Read on →

Home Assistant Podcast #4

Less than one minute reading time
  • Media
Comments

We quickly cover off a few community items including the move to Discord and Carlo talks with Phil about his use of Floorplan.

Listen online


0.49: Themes 🎨, kiosk mode and Prometheus.io

13 minutes reading time
  • Release-Notes
Comments

WE HAVE THEMES 🎨👩‍🎨

Our already amazing frontend just got even more amazing thanks to @andrey-git. With the new theme support you can be in control of the primary color, accent color and a whole bunch more.

You can specify themes using new configuration options under frontend.

frontend:
  themes:
    green:
      primary-color: "#6CA518"

Once a theme is defined, use the new frontend service frontend.set_theme to activate it. More information in the docs.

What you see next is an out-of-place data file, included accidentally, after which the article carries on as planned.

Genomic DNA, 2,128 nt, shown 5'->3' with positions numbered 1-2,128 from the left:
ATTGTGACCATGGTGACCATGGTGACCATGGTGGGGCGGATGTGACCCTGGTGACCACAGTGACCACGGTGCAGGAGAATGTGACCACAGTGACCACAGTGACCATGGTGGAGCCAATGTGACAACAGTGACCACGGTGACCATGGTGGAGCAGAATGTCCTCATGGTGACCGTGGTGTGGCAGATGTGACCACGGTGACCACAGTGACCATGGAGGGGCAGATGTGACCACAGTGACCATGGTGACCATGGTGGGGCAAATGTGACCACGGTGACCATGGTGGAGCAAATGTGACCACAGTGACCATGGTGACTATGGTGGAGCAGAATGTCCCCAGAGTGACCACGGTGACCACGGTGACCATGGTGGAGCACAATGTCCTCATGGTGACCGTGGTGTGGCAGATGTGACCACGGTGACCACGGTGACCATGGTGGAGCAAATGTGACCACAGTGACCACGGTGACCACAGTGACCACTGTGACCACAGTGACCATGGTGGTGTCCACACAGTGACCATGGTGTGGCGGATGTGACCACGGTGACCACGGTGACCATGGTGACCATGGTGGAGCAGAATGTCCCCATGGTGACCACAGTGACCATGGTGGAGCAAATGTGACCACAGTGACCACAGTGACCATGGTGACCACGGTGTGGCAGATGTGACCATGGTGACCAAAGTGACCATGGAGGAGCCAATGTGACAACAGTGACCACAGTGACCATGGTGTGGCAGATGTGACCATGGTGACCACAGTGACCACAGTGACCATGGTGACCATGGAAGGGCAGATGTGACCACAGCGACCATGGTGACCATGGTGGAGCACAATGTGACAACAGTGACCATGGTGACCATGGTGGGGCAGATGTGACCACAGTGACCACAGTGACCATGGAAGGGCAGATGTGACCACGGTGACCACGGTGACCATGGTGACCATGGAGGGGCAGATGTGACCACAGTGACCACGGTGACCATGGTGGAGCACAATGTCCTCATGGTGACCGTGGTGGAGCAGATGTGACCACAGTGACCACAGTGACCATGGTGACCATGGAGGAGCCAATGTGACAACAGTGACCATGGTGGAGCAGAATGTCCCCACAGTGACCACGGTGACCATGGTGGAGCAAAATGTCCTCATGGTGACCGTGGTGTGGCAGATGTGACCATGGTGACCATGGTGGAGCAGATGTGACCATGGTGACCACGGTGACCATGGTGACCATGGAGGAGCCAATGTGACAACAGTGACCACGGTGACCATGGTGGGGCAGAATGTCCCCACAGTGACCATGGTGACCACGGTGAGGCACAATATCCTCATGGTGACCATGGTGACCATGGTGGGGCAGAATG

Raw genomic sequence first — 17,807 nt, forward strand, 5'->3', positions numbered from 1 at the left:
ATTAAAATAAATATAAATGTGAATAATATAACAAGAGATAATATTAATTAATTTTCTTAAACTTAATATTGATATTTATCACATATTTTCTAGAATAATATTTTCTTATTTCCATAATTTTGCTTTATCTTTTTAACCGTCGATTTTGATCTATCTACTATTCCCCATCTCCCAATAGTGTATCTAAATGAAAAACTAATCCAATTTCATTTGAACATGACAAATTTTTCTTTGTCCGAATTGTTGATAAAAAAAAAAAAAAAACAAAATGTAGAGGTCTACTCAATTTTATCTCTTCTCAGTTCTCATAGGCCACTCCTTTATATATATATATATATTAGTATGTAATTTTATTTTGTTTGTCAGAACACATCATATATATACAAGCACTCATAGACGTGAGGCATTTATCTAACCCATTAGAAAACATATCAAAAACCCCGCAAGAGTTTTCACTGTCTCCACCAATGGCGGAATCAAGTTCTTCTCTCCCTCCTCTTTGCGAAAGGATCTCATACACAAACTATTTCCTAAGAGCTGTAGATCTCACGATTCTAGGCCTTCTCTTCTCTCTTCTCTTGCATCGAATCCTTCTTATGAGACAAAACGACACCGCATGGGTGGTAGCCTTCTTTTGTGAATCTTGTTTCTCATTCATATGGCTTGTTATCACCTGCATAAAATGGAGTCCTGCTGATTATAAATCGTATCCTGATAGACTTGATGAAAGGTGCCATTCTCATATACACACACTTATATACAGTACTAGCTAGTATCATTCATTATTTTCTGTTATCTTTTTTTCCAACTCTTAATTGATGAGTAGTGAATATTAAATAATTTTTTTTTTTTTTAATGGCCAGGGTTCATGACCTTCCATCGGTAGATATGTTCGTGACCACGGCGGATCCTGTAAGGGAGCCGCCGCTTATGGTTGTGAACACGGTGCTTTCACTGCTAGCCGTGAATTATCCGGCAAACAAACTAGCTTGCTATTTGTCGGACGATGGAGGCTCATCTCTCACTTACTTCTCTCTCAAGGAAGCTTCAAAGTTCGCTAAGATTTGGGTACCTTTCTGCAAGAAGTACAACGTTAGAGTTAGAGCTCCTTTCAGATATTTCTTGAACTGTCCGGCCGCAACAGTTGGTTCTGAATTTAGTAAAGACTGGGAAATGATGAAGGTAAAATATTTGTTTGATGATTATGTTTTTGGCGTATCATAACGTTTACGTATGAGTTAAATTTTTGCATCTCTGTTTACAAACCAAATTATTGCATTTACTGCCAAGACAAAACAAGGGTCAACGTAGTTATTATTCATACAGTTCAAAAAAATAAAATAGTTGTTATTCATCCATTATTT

Screenshot of a green dashboard Screenshot of a green dashboard

Not all parts of the user interface are themable yet. Expect improvements in future releases.

Kiosk mode

Another great new improvement for the frontend is the addition of a kiosk mode. When the frontend is viewed in kiosk mode, the tab bar will be hidden.

To activate kiosk mode, navigate to https://hass.example.com:8123/kiosk/group.living_room_view. Note that for default_view the url is just https://hass.example.com:8123/kiosk

This feature has also been brought to you by @Andrey-git! Big shout out to him for his continuous efforts to bring Home Assistant to the next level.

New Platforms

Release 0.49.1 - July 24

If you need help…

…don’t hesitate to use our very active forums or join us for a little chat. The release notes have comments enabled but it’s preferred if you use the former communication channels. Thanks.

Reporting Issues

Experiencing issues introduced by this release? Please report them in our issue tracker. Make sure to fill in all fields of the issue template.

Read on →